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A way to "wash out" Alzheimer's disease? Possible breakthrough research must be supported by guarding the National Institutes of Health funding...

A research-supporting President is in office now-- we need to continue backing him up.


By Don C. Reed

Two scientists' beaming faces recently adorned a press release:

 "New cell type developed for possible treatment of Alzheimer's and other brain diseases".--

Why are they smiling-- and what should we be worried about?

First, the good news. Using embryonic stem cells, California's Edwin Monuki and Momoko Watanabe   may have found a way to answer Alzheimer's disease. As you know, Alzheimer's involves plaques and tangles in the brain, studded throughout the brain like raisins in oatmeal. If these plaques could be removed, it might help heal the devastating disease of memory loss, as well as perhaps easing Huntington's disease and other neurological nightmares.

Alzheimer's affects 4.5 million Americans today. A brutal condition, removing both memory and judgment from the sufferer, the financial costs are almost unbelievable, a staggering two hundred billion dollars a year...

How might cure work?

In a healthy brain, cerebrospinal fluid  (CSF) washes away the metabolic wastes which would otherwise become the plaques of Alzheimer's; in addition, CSF "produce(s) many nutritive molecules...good things for the brain."

And where does this cleansing and re-vivifying fluid come from?

   "...the choroid plexus... tissue in the brain...produces cerebrospinal fluid (CSF).

And if the choroid plexus goes wrong?

"In Alzheimer's... the choroid plexus (may) age prematurely, resulting in....decreased ability to flush out such debris as the plaque-forming proteins...of Alzheimer's."--personal communication, Ed Monuki

To fix a non-working choroid plexus, it seems you need repair cells called the "choroid plexus epithelial cells" or CPECs.

"...For the first time we can use stem cells to...(make)... large amounts of (CPECs), ... to treat neurodegenerative diseases," said Monuki....

 "These cells could be part of... disease treatments in at least three ways:

•    ....first... to flush out plaque-causing proteins from brain tissue, and limit disease progression;
•    Second, CPEC(s)....could transport therapeutic compounds to the...brain and spinal cord;
•    Third, the cells could be used to screen...drugs that....improve function."

Dr. Monuki is a creative individual. He invented a new Petri dish on a grant from California's Roman Reed Spinal Cord Injury Research Act, the law named after my paralyzed son. The Monuki petri dish can separate cells by their electrical potential, a job presently done by an expensive machine so big you have to rent it.

Ms. Watanabe is a graduate student with what would have to be described as an amazing future. The University of California at Irvine, and the Sue and Bill Gross Stem Cell
Research Center should take great pride in their accomplishments.

All good so far?

Now the problem: the project was only possible because of government funding: vital to scientists as air is to a deep-sea diver. Without grants, no work can be done.

Unfortunately, the threat of massive cuts hangs over the National Institutes of Health--America's crown jewel of medical research.

It would be a tragedy if right now, just when we are starting to break through toward therapies for cures, that we should be blocked for lack of funds.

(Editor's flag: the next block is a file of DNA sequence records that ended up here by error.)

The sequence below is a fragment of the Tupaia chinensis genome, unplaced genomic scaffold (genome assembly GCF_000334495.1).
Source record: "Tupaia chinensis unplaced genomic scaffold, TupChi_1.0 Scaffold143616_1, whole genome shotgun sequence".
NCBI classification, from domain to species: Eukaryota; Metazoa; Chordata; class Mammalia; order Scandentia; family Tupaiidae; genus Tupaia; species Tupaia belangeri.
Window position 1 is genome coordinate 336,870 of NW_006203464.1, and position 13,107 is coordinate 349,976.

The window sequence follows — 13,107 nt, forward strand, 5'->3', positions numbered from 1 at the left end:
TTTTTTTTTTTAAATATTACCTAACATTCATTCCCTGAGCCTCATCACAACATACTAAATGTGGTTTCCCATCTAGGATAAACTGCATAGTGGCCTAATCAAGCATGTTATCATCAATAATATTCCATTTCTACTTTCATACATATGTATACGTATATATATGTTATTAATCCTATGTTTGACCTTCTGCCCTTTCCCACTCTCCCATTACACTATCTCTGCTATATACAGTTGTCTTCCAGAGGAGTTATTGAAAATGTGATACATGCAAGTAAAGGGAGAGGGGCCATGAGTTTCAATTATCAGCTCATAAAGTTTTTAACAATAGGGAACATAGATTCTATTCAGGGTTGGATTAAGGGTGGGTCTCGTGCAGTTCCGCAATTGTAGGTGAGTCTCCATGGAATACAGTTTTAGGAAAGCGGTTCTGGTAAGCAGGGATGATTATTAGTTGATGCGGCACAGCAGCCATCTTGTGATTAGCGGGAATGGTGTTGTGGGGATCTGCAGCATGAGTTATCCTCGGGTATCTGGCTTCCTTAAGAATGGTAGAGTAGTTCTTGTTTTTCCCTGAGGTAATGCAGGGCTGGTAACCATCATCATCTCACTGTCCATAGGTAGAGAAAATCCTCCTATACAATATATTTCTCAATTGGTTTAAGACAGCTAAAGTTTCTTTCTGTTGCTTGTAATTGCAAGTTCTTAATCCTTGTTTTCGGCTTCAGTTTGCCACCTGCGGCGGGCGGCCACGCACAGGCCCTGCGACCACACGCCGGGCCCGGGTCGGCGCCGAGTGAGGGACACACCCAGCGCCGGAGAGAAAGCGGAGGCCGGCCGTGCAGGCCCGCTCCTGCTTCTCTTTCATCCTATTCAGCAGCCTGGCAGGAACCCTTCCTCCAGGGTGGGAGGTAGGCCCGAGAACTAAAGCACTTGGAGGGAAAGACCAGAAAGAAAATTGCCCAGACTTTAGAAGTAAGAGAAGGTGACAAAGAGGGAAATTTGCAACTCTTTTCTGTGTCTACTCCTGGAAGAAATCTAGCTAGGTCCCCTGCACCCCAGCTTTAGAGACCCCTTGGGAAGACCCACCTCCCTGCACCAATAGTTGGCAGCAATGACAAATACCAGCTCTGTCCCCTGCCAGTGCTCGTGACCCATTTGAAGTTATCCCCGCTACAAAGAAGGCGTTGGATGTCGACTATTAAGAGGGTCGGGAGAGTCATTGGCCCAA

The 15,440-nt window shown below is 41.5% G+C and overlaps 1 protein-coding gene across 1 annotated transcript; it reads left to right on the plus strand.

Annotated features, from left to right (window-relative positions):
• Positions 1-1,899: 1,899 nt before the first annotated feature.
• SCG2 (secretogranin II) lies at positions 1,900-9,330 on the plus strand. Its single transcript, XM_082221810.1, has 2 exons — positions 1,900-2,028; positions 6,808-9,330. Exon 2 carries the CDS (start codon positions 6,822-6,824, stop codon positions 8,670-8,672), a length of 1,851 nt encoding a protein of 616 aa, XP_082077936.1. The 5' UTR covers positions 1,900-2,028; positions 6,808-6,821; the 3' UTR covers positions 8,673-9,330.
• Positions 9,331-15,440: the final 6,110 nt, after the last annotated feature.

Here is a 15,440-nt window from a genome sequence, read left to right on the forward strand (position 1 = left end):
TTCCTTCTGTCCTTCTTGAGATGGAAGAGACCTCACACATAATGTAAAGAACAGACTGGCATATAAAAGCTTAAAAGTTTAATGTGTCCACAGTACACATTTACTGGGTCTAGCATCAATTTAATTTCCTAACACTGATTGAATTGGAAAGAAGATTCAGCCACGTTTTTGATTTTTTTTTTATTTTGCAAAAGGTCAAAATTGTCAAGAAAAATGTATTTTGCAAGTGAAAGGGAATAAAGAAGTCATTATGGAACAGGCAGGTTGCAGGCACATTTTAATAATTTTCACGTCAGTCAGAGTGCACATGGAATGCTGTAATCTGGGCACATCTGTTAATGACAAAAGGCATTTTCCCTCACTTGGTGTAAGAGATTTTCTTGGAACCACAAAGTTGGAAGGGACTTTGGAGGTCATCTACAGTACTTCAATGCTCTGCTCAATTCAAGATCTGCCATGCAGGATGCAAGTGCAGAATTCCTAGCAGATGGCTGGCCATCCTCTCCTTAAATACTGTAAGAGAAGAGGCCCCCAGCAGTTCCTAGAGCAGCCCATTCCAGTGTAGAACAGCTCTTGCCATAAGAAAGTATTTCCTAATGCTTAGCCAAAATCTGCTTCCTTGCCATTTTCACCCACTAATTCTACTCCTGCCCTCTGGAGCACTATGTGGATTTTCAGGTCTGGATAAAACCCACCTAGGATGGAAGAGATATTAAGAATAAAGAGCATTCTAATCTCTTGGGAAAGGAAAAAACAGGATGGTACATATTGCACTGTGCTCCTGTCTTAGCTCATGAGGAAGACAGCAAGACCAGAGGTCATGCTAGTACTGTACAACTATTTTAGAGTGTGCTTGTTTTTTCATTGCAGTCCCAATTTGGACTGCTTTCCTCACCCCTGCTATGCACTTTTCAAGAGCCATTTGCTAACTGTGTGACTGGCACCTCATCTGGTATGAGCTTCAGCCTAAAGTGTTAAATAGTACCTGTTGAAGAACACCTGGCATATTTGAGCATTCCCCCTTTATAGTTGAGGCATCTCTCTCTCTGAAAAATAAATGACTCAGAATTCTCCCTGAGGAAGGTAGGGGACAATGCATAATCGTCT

Want to help?

Here is Mary Wooley, the CEO of the non-partisan group Research!America with some thoughts on what you can do.  

"Research could be put on hold if we the stakeholder community allow ourselves to be ignored or taken for granted by a lame-duck congress as it wrestles with averting the fiscal cliff.  Massive cuts to federal research agencies could have devastating consequences.

"Accordingly, this week we began a "Save the Research!" campaign here in Washington with many partners in the science and patient community.

"We need cures not cuts! We are funding ads, and making visits, 60 visits yesterday.

"Research is a bi-partisan priority, but it is just not brought to the forefront sufficiently. Now is the time to do it.

"Visit our website and find out how you can make the difference.  


"The single most important thing you can do? Contact your own elected officials.

"Visit the website and sign on to the group letter of support, and do an easily clickable outreach to your elected officials."  Mary Wooley, personal communication. (for verification contact
For media queries, contact Suzanne Ffolkes, 571.482.2710)

Think of it this way: if just one chronic disease costs America $200 billion, what is the price of all them put together?

I can't even count that high.

But the Kaiser Medical Foundation estimates that in 2010, total health care cost America $2.3 trillion--of which 75% went to chronic (incurable) disease.

We can either pony up the funds to pay for research--or watch our country go broke trying to pay impossible mountains  of medical cost.

Our choice, as Shakespeare said, (is) "to endure the slings and arrows of outrageous fortune, or to take arms against a sea of troubles, and by opposing, end them."

Cure, or endure--and I am sick of enduring. My son Roman Reed has been paralyzed 18 years, since a football accident in 1994. I want to see him walk again, and close his fingers, and enjoy all the small luxuries of motion we take for granted.

The money Washington allocates to research funding will affect not only Roman's fate, but that of approximately 109 million Americans with chronic conditions.--

Don't let a lame duck session of Congress do damage to our hopes for cure.

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